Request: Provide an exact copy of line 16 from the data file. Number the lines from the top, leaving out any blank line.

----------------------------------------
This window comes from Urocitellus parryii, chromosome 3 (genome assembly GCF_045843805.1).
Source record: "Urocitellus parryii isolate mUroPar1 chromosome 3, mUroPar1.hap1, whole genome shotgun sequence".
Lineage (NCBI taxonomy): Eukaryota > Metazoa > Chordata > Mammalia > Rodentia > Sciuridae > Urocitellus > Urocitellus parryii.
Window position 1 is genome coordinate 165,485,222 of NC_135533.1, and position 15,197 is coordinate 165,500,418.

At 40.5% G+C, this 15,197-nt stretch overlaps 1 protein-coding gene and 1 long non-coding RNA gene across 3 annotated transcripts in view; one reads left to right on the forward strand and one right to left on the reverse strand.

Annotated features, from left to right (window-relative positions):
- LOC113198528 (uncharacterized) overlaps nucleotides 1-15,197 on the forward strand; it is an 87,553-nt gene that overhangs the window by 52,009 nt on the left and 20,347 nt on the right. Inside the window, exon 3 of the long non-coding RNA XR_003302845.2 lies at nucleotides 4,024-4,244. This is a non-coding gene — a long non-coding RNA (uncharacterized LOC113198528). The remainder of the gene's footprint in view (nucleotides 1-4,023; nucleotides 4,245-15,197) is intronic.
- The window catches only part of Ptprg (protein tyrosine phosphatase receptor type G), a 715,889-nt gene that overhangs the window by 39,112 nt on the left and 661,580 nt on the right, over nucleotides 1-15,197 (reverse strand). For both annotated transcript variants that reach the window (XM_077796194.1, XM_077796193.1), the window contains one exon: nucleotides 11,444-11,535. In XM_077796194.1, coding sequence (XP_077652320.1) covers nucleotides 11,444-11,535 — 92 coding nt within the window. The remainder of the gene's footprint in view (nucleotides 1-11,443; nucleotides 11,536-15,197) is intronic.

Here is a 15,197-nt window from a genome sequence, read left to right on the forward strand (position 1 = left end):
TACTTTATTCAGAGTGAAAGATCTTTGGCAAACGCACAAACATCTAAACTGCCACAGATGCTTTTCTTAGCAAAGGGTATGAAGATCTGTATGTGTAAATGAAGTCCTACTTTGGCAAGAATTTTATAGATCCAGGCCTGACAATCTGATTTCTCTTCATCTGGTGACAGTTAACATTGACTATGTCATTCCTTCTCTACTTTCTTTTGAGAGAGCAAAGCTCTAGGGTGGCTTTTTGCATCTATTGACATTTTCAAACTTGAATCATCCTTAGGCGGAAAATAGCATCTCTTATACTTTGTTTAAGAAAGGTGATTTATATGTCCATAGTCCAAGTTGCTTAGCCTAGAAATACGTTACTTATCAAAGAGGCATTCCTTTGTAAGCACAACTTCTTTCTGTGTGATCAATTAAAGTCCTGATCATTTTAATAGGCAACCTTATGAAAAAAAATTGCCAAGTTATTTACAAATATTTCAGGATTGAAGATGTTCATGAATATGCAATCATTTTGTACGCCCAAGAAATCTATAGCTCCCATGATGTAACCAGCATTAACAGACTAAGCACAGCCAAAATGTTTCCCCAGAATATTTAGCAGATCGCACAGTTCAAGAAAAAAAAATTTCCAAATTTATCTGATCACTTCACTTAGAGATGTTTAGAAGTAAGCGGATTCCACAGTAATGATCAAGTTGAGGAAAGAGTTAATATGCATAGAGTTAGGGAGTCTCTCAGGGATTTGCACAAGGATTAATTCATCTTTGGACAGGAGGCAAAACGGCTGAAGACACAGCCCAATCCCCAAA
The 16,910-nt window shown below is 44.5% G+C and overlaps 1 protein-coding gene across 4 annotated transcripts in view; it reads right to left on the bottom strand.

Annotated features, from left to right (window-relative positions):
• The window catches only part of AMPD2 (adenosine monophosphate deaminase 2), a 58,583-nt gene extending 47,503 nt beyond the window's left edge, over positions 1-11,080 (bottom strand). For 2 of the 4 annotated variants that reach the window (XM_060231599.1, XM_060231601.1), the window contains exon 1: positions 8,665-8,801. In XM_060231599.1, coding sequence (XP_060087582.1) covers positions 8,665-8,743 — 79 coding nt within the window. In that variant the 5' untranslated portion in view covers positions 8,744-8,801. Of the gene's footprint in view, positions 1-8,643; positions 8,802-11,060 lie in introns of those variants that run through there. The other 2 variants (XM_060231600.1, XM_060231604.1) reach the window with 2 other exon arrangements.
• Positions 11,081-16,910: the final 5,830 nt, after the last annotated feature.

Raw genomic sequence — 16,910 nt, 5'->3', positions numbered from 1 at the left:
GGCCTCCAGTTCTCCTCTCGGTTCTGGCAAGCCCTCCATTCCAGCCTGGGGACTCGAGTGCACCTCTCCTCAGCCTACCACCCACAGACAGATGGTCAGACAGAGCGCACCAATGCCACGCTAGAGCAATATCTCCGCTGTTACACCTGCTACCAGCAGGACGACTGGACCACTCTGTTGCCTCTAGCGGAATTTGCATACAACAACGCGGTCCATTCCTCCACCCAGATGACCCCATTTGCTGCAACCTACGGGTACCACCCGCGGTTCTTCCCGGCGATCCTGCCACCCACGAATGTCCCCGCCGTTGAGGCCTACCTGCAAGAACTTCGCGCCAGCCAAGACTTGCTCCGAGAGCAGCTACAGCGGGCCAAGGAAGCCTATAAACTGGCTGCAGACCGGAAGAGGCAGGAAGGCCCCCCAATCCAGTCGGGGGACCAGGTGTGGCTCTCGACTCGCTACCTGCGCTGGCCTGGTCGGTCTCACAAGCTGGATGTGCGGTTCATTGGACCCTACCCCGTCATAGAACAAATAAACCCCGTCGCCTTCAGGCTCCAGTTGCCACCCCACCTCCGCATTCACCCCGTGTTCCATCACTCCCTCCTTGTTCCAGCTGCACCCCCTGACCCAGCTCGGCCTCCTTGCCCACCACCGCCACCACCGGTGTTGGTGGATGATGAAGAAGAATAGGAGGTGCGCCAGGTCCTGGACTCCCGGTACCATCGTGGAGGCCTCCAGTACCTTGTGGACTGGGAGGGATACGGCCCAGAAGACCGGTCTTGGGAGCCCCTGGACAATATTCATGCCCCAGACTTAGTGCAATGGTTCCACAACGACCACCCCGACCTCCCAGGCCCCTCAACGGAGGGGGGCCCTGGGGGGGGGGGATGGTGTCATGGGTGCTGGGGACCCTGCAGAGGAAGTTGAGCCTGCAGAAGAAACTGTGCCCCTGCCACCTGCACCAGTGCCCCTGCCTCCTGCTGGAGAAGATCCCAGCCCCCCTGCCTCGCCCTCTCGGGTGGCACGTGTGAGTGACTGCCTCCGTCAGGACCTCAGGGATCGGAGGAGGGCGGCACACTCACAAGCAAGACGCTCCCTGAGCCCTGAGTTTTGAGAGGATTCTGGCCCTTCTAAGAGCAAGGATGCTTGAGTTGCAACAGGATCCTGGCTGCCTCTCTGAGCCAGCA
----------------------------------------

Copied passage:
GGCCTCCAGTTCTCCTCTCGGTTCTGGCAAGCCCTCCATTCCAGCCTGGGGACTCGAGTGCACCTCTCCTCAGCCTACCACCCACAGACAGATGGTCAGACAGAGCGCACCAATGCCACGCTAGAGCAATATCTCCGCTGTTACACCTGCTACCAGCAGGACGACTGGACCACTCTGTTGCCTCTAGCGGAATTTGCATACAACAACGCGGTCCATTCCTCCACCCAGATGACCCCATTTGCTGCAACCTACGGGTACCACCCGCGGTTCTTCCCGGCGATCCTGCCACCCACGAATGTCCCCGCCGTTGAGGCCTACCTGCAAGAACTTCGCGCCAGCCAAGACTTGCTCCGAGAGCAGCTACAGCGGGCCAAGGAAGCCTATAAACTGGCTGCAGACCGGAAGAGGCAGGAAGGCCCCCCAATCCAGTCGGGGGACCAGGTGTGGCTCTCGACTCGCTACCTGCGCTGGCCTGGTCGGTCTCACAAGCTGGATGTGCGGTTCATTGGACCCTACCCCGTCATAGAACAAATAAACCCCGTCGCCTTCAGGCTCCAGTTGCCACCCCACCTCCGCATTCACCCCGTGTTCCATCACTCCCTCCTTGTTCCAGCTGCACCCCCTGACCCAGCTCGGCCTCCTTGCCCACCACCGCCACCACCGGTGTTGGTGGATGATGAAGAAGAATAGGAGGTGCGCCAGGTCCTGGACTCCCGGTACCATCGTGGAGGCCTCCAGTACCTTGTGGACTGGGAGGGATACGGCCCAGAAGACCGGTCTTGGGAGCCCCTGGACAATATTCATGCCCCAGACTTAGTGCAATGGTTCCACAACGACCACCCCGACCTCCCAGGCCCCTCAACGGAGGGGGGCCCTGGGGGGGGGGGATGGTGTCATGGGTGCTGGGGACCCTGCAGAGGAAGTTGAGCCTGCAGAAGAAACTGTGCCCCTGCCACCTGCACCAGTGCCCCTGCCTCCTGCTGGAGAAGATCCCAGCCCCCCTGCCTCGCCCTCTCGGGTGGCACGTGTGAGTGACTGCCTCCGTCAGGACCTCAGGGATCGGAGGAGGGCGGCACACTCACAAGCAAGACGCTCCCTGAGCCCTGAGTTTTGAGAGGATTCTGGCCCTTCTAAGAGCAAGGATGCTTGAGTTGCAACAGGATCCTGGCTGCCTCTCTGAGCCAGCA